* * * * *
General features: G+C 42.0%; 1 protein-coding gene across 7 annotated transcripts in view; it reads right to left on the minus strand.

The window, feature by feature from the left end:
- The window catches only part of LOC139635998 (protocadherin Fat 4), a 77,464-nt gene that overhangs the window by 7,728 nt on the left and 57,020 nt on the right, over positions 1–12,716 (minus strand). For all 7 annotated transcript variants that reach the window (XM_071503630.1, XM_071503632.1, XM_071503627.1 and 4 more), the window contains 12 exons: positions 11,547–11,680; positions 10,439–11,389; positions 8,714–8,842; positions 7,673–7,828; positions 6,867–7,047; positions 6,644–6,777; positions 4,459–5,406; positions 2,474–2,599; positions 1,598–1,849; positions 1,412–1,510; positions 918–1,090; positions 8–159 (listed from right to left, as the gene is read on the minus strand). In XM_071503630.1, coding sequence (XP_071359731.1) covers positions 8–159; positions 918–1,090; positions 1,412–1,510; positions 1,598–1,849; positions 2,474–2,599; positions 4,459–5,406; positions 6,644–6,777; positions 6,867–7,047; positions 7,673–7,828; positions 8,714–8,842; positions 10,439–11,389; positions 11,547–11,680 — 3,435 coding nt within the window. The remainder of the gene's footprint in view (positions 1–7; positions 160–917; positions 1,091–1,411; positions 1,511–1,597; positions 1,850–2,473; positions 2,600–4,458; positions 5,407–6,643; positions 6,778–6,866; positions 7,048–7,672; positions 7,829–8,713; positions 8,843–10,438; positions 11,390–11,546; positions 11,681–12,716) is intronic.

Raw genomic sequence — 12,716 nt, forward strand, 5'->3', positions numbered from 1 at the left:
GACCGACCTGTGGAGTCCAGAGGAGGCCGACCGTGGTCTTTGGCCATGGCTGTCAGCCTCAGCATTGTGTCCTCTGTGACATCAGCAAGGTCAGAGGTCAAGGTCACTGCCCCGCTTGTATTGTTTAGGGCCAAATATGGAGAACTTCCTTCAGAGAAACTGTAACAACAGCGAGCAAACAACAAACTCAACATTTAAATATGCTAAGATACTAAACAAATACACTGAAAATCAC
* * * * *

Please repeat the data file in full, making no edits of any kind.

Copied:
General features: G+C 42.0%; 1 protein-coding gene across 7 annotated transcripts in view; it reads right to left on the minus strand.

The window, feature by feature from the left end:
- The window catches only part of LOC139635998 (protocadherin Fat 4), a 77,464-nt gene that overhangs the window by 7,728 nt on the left and 57,020 nt on the right, over positions 1–12,716 (minus strand). For all 7 annotated transcript variants that reach the window (XM_071503630.1, XM_071503632.1, XM_071503627.1 and 4 more), the window contains 12 exons: positions 11,547–11,680; positions 10,439–11,389; positions 8,714–8,842; positions 7,673–7,828; positions 6,867–7,047; positions 6,644–6,777; positions 4,459–5,406; positions 2,474–2,599; positions 1,598–1,849; positions 1,412–1,510; positions 918–1,090; positions 8–159 (listed from right to left, as the gene is read on the minus strand). In XM_071503630.1, coding sequence (XP_071359731.1) covers positions 8–159; positions 918–1,090; positions 1,412–1,510; positions 1,598–1,849; positions 2,474–2,599; positions 4,459–5,406; positions 6,644–6,777; positions 6,867–7,047; positions 7,673–7,828; positions 8,714–8,842; positions 10,439–11,389; positions 11,547–11,680 — 3,435 coding nt within the window. The remainder of the gene's footprint in view (positions 1–7; positions 160–917; positions 1,091–1,411; positions 1,511–1,597; positions 1,850–2,473; positions 2,600–4,458; positions 5,407–6,643; positions 6,778–6,866; positions 7,048–7,672; positions 7,829–8,713; positions 8,843–10,438; positions 11,390–11,546; positions 11,681–12,716) is intronic.

Raw genomic sequence — 12,716 nt, forward strand, 5'->3', positions numbered from 1 at the left:
GACCGACCTGTGGAGTCCAGAGGAGGCCGACCGTGGTCTTTGGCCATGGCTGTCAGCCTCAGCATTGTGTCCTCTGTGACATCAGCAAGGTCAGAGGTCAAGGTCACTGCCCCGCTTGTATTGTTTAGGGCCAAATATGGAGAACTTCCTTCAGAGAAACTGTAACAACAGCGAGCAAACAACAAACTCAACATTTAAATATGCTAAGATACTAAACAAATACACTGAAAATCAC